Liabilities of E-Commerce Platforms in Light of Recent Court Decisions in Turkish Law

Liabilities of E-Commerce Platforms in Light of Recent Court Decisions in Turkish Law

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An intermediary service provider is defined in Law No. 6563 on the Regulation of Electronic Commerce ["E-Commerce Law"] as "natural or legal persons that provide an electronic environment where others can conduct financial and commercial activities.” Electronic commerce platforms such as n11, Trendyol, GittiGidiyor, and Amazon, which are among the most important actors of electronic commerce today, are included in this definition under our legislation. In essence, these platforms mediate the contract's conclusion and performance by bringing buyers and sellers together via the internet. In this article, the liabilities of e-commerce actors as "intermediary service providers" will be discussed in light of recent Court of Cassation decisions.

I. Liabilities Arising from E-Commerce Law

The E-Commerce Law imposes some obligations on intermediary service providers to create the environment of trust necessary for the proper conduct of electronic commerce, and the intermediary service providers' liability for the transactions they conduct is limited to these obligations. Accordingly, the intermediary service provider is responsible of disclosing the relevant information determined by the Regulation on Service Providers and Intermediary Service Providers in Electronic Commerce [“Regulation”] to the buyers, protecting personal data, sending order notifications, and maintaining transaction records.

The intermediary service provider is not responsible of inspecting the content provided by users of its electronic environment, nor is it responsible of deciding on the legality of the goods or services provided via this content. 3rd Civil Chamber of the Court of Cassation also decided likewise in a judgment issued in 2021. According to the judgment, Çiçeksepeti could not be held liable for the content provided by the users since intermediary service providers are not obliged to investigate the defectivity of the goods and services subject to the sales contract between the seller and the buyer.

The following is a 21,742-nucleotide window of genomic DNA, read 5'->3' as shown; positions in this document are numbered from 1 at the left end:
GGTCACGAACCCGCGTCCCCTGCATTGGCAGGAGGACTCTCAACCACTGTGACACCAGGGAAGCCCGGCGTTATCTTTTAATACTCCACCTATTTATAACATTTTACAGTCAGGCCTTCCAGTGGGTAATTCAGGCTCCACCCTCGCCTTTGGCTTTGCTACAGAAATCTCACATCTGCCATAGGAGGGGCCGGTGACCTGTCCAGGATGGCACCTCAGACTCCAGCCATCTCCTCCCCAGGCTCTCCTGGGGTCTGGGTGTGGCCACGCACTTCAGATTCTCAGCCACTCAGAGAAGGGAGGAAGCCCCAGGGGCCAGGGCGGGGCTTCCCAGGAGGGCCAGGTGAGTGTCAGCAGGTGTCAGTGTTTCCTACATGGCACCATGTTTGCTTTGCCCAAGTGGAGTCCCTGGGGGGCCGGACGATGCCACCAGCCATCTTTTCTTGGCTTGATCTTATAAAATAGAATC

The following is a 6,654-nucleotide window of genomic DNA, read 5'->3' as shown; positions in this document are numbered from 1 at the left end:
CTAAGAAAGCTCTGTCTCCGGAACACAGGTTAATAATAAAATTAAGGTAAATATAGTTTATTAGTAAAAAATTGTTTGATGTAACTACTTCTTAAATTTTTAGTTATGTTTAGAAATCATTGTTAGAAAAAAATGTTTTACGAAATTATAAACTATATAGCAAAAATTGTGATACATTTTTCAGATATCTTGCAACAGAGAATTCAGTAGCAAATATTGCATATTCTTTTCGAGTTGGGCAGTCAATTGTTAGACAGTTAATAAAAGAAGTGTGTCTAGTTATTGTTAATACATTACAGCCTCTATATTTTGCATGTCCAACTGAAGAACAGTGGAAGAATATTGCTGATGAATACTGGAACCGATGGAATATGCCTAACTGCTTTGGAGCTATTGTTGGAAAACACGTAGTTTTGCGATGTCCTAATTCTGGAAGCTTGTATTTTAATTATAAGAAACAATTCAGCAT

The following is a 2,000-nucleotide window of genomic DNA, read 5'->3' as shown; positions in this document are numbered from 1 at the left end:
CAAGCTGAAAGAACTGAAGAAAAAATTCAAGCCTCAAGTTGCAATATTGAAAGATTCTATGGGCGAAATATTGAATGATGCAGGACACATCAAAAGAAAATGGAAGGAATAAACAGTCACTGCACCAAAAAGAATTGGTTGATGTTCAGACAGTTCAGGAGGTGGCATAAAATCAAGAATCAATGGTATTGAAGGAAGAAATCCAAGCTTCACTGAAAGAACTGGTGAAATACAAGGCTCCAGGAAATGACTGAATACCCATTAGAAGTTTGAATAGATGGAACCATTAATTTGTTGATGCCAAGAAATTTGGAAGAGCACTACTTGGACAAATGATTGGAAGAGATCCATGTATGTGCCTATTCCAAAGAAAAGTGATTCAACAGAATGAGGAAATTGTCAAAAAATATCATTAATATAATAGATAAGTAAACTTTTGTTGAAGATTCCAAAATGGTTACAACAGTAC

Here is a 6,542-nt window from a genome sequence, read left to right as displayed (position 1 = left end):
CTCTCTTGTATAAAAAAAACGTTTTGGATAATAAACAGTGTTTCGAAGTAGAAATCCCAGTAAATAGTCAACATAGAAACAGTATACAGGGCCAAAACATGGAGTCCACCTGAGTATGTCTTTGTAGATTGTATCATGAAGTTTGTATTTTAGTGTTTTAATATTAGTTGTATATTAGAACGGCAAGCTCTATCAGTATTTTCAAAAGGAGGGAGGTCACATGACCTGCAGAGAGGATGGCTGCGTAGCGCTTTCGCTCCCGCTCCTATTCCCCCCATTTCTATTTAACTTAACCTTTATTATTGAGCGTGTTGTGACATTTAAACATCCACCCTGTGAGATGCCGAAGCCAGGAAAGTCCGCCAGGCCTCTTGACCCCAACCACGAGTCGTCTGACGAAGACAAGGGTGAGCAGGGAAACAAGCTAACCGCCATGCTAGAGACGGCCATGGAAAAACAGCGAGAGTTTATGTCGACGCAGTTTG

Nevertheless, intermediary service providers may be held liable for defective good or services if they violate their obligations in providing services to consumers as stipulated in the E-Commerce Law and detailed in the Regulation. Given that the intermediary service provider, due to its obligation to provide information, must ensure that the sellers [i.e., the service providers] present all the information required by the Regulation, in its decision, the 13th Civil Chamber of the Court of Cassation held GittiGidiyor liable for defective services.

II. Liabilities Arising from the Consumer Protection Law

Intermediary service providers are considered as "intermediaries in the establishment of distance contracts" within the framework of the Consumer Protection Law No. 6502 ["CPL"]. Since intermediary service providers are not parties to the distance sales contract between the seller or service provider and the consumer, their responsibility under CPL is limited to maintaining transaction records and disclosing this information when required. However, they may still be held liable for breach of contract with the seller or service provider.